Where did this crazy idea originate?
Some midway through my second year course on script writing, my class was taught about the value of a consistent image, theme or object in a story. A single, at-first inconspicuous item can really own the ebb and flow of a narrative, and it can do so in numerous ways.
Think of the briefcase in Pulp Fiction, the ruby slippers from Wizard of Oz, or the phrase 'Rosebud' in Citizen Kane. They all mean different things to their respective films, but they alter and often define the path of the characters, plot and staging. The same can be said from a visual standpoint. All you have to do it draw three circles, link them together, and you get the immortal, all-powerful deity known as Mickey Mouse. Draw a M with curved edges and you've got the king of junk food that you can't stop going to no matter how hard you try.
To be honest, I can't remember what actually inspired Hatman, I just remember that I really liked hats that day. Maybe it was just that in itself; top hats have seen something of an odd resurgence these days, and while I look like someone's weird uncle when I wear one, you can't deny their style. So you're probably wondering, Ella, how on earth did you manage to fit your weird interest in vintage hats to a story about a guy and a dog? I don't bloody remember, but I can try to retrace my year-old footprints and make an educated guess. Knowing myself as well as anyone can, I probably wanted the theme of hats to mean something to the protagonist Felix, and it linked back to the theme of family. I've always been fascinated with the notion of having a large, eccentric family, and even more so by stories that revolve around them. Felix's family arguably play a small role onscreen, but their impact on the story is immense and without giving anything away, they are just as important as Felix himself.
Trilby, the puppy that features in the short, arguably becomes a part of Felix's family, to such an extent that on the first read, a few people interpreted Trilby as being a figment of Felix's imagination, or a metaphor for his love of his family. I was taken aback by these interpretations, because I totally, without a doubt, definitely planned that from the beginning. I swear. Regardless, Trilby is a bit of a love letter to the many animal-centred films I grew up with, and remember fondly. Plus, everyone loves dogs, don't they?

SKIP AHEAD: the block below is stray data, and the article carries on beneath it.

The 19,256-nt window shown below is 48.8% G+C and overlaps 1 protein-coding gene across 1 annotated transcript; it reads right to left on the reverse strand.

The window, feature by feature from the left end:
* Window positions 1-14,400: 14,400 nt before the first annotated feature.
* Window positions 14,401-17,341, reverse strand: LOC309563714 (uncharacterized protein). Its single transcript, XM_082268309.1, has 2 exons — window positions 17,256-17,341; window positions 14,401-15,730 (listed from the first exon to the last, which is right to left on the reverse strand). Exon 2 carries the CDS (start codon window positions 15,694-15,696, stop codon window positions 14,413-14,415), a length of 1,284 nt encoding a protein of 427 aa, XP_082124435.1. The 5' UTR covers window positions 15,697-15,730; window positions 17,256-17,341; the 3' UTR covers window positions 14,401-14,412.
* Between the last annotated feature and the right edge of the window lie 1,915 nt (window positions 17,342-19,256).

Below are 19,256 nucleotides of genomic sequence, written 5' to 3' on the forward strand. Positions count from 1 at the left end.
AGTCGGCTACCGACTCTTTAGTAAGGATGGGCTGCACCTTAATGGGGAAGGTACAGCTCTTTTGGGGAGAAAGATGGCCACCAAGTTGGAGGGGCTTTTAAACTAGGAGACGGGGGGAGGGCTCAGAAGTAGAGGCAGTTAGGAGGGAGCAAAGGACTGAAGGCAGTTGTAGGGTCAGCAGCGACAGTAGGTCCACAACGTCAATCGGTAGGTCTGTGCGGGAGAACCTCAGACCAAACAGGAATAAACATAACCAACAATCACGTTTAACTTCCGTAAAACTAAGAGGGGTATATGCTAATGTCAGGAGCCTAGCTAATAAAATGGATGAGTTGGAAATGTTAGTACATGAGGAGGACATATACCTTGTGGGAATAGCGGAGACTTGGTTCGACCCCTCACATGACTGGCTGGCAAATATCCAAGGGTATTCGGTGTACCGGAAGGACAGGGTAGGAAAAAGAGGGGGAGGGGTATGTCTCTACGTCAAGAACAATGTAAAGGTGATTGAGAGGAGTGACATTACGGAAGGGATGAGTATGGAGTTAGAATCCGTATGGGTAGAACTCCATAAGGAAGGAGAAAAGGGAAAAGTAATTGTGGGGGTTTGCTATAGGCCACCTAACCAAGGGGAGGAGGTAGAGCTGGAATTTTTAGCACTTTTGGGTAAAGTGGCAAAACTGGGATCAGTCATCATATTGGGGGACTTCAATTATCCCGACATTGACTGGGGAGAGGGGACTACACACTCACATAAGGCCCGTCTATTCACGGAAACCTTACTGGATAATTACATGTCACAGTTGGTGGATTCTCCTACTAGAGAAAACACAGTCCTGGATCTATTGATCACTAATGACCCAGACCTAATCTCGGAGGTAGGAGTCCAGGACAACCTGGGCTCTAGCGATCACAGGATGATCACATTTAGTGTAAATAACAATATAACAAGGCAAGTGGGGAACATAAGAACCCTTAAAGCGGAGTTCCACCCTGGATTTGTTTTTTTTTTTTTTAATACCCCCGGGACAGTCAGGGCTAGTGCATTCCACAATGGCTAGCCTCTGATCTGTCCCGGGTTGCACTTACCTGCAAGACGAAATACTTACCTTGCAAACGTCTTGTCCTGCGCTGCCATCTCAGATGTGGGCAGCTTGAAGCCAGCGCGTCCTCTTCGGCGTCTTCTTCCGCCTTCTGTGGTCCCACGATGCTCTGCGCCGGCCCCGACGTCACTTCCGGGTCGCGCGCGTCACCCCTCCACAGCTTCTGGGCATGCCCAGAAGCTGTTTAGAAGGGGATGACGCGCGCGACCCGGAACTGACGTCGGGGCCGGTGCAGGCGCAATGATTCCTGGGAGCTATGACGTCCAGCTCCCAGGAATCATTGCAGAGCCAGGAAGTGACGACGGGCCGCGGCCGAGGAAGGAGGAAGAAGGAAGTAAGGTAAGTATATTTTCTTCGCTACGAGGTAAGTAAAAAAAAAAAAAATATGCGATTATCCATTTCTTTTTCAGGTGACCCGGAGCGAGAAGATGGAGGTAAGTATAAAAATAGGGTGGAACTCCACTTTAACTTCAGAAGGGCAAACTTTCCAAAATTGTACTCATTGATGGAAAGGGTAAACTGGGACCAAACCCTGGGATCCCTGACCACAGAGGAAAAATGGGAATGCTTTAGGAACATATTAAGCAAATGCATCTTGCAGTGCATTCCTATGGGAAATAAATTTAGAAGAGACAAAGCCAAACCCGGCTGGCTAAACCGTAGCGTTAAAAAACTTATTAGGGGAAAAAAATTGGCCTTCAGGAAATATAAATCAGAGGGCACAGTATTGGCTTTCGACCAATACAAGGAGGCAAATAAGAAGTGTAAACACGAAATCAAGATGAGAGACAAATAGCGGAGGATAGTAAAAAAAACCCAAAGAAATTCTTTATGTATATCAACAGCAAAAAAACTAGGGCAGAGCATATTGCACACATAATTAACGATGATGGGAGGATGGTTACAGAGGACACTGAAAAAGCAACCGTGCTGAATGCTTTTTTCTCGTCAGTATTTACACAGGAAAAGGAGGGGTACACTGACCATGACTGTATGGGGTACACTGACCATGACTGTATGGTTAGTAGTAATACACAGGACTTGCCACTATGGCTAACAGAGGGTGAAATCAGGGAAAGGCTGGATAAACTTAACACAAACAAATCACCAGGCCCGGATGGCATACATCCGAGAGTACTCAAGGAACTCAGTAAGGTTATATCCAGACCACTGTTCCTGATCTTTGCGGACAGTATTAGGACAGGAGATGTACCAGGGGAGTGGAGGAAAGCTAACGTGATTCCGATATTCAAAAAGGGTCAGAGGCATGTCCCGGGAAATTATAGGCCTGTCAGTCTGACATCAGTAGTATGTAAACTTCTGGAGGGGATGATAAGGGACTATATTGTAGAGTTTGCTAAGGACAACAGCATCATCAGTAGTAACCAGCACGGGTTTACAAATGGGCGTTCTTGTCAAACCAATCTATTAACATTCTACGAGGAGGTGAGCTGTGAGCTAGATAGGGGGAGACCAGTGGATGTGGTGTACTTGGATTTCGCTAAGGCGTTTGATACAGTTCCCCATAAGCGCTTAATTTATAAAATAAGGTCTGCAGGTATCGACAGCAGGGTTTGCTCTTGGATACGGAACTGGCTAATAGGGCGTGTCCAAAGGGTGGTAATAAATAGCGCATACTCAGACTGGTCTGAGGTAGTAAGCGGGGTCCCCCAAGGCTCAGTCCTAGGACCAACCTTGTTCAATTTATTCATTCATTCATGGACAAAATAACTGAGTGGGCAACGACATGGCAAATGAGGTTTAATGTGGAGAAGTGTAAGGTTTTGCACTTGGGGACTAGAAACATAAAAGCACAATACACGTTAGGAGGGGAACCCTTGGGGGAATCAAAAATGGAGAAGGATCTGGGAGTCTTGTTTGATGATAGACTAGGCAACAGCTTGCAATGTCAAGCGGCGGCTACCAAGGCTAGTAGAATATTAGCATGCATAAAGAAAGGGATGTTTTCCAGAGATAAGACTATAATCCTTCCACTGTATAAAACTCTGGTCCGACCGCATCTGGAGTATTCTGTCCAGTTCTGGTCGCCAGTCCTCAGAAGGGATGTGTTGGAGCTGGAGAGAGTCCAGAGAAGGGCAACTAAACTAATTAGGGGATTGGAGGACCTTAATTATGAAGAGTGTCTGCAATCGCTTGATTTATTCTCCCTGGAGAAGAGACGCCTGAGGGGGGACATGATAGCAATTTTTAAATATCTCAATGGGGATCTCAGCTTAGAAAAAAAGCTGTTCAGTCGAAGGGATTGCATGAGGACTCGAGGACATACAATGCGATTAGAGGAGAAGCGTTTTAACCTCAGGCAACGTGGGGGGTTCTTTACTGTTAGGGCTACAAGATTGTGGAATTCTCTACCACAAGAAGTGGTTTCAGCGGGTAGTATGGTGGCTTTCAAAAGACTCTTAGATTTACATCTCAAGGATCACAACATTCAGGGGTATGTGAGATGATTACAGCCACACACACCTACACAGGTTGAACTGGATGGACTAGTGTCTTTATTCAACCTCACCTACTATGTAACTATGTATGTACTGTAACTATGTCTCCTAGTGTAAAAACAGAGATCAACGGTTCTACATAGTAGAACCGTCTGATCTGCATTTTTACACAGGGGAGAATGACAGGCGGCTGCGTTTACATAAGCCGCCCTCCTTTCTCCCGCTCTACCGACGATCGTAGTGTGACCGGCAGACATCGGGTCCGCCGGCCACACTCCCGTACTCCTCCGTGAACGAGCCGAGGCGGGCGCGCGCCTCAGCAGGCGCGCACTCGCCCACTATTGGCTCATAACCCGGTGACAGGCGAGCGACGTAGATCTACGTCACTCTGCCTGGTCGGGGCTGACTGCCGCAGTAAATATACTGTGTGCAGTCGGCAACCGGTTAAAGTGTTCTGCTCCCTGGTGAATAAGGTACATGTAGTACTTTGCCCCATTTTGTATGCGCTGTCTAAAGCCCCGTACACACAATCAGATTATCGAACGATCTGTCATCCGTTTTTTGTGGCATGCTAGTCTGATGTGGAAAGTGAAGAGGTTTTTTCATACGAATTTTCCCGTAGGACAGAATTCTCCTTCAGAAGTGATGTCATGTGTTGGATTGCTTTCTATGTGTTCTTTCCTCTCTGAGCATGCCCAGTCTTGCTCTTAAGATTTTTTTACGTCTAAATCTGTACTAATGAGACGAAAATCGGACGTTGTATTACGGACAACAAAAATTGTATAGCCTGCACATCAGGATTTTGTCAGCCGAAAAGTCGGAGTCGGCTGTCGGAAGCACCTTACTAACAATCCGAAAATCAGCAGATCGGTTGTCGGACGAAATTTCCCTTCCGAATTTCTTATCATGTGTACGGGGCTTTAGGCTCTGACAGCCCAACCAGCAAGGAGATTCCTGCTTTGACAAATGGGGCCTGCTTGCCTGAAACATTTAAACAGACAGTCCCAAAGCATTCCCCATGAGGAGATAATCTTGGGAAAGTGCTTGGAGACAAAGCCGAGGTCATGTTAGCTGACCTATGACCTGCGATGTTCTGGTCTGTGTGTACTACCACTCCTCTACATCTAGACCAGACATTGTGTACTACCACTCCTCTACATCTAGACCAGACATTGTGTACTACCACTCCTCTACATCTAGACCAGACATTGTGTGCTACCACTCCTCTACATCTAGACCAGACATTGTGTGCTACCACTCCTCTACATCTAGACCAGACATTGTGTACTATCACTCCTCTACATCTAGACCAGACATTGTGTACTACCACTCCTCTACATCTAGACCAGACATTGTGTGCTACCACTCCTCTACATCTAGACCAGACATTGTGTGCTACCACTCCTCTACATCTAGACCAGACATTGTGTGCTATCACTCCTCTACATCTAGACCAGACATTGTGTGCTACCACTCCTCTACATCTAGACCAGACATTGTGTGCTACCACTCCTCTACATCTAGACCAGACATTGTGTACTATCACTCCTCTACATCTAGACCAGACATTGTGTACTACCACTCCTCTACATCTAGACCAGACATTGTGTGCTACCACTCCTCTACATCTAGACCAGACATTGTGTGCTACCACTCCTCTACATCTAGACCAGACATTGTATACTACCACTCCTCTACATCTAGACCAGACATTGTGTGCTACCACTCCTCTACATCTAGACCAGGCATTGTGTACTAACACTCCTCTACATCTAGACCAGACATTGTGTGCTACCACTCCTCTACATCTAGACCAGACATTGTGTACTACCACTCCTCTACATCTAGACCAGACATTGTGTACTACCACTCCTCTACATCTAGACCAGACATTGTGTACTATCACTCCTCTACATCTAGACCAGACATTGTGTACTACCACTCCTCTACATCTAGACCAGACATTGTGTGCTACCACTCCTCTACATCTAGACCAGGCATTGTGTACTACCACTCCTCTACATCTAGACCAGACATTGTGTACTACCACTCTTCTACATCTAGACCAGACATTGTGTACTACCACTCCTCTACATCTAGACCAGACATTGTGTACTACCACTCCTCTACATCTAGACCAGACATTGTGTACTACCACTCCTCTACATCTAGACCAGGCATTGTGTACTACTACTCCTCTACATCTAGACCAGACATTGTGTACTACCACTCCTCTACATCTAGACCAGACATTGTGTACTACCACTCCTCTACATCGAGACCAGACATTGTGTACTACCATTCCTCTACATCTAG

One aspect I am sure about is my inspirations for the setting. I love settings that blend modern technology with the dated quirks of centuries gone. I love steampunk even more, and I am constantly searching for media that feature it's industrial buzz. The Professor Layton series have given me years of fun (as well as occasional annoyance thanks to the maths puzzles), and Felix's design very much reflects that. Hatman's setting might confuse a few people, but I hope it's combination of phone, top hats and Victorian architecture please fellow admirers of the steampunk and industrial aesthetic. Morgan the shop owner's gothic outfit and shop have Tim Burton and Charles Dickens to blame.
All in all, the story of Hatman is many things, but coherent isn't one of them. It is a story of family, legacy and a dog; a rather cute dog.